By the end of the first episode, these two had moved in together and gone through all sorts of abuser isolation drama with Debra's family members. That should have been the end of it, too, but Debra proceeded with the relationship and went on to marry John at the end of the episode. I know it's going to be all downhill for Debra now. She done said, "I do." Awe, Lord. John is about to show his entire behind now.  

*Picture is from the Los Angeles Times website and is not the property of Timiarah S*


The Cruel Dynamic of Non-Support

 

scapegoat
*an excerpt from an author's musings*

"One of the worst things in the world for an abuse target to experience is a lack of support. It not only causes the person to feel isolated and shunned by others, but it also causes her to experience shame and beat herself up. There's a huge difference between "tough love" and additional emotional abuse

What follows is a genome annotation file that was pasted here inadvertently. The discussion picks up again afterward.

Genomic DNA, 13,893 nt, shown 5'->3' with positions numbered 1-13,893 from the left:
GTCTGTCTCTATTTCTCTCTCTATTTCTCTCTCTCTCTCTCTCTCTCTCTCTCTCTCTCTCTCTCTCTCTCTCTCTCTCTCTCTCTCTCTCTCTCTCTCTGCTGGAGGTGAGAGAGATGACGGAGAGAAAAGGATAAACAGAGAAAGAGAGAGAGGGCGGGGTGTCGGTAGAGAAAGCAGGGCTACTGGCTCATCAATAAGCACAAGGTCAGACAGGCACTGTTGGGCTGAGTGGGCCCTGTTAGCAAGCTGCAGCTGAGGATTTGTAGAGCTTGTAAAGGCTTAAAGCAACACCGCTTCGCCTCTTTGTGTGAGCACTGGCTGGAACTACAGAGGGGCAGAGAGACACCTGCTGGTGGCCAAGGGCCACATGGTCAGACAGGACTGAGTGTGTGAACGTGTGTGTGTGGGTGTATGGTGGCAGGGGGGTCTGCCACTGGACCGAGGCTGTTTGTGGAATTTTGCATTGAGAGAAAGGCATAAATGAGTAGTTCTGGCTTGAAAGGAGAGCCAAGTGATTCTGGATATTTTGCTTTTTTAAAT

Emotional Abuse Often Comes in Mobs


Unfortunately, some people who experience abuse in their adult lives also have longstanding circles of unsupportive "friends" and "family members" with whom they go through similar cycles. These people sometimes leave them out in the cold when they plead for help in dangerous situations, form alliances with their abusers, blame them, or stop talking to them because they've taken an abuser back one too many times. In some cases, other people are so cruel that they laugh at a victim's pain. I know all of those experiences first hand. 
I even had someone laugh at my pain just a few years ago, and I never saw the person the same way again.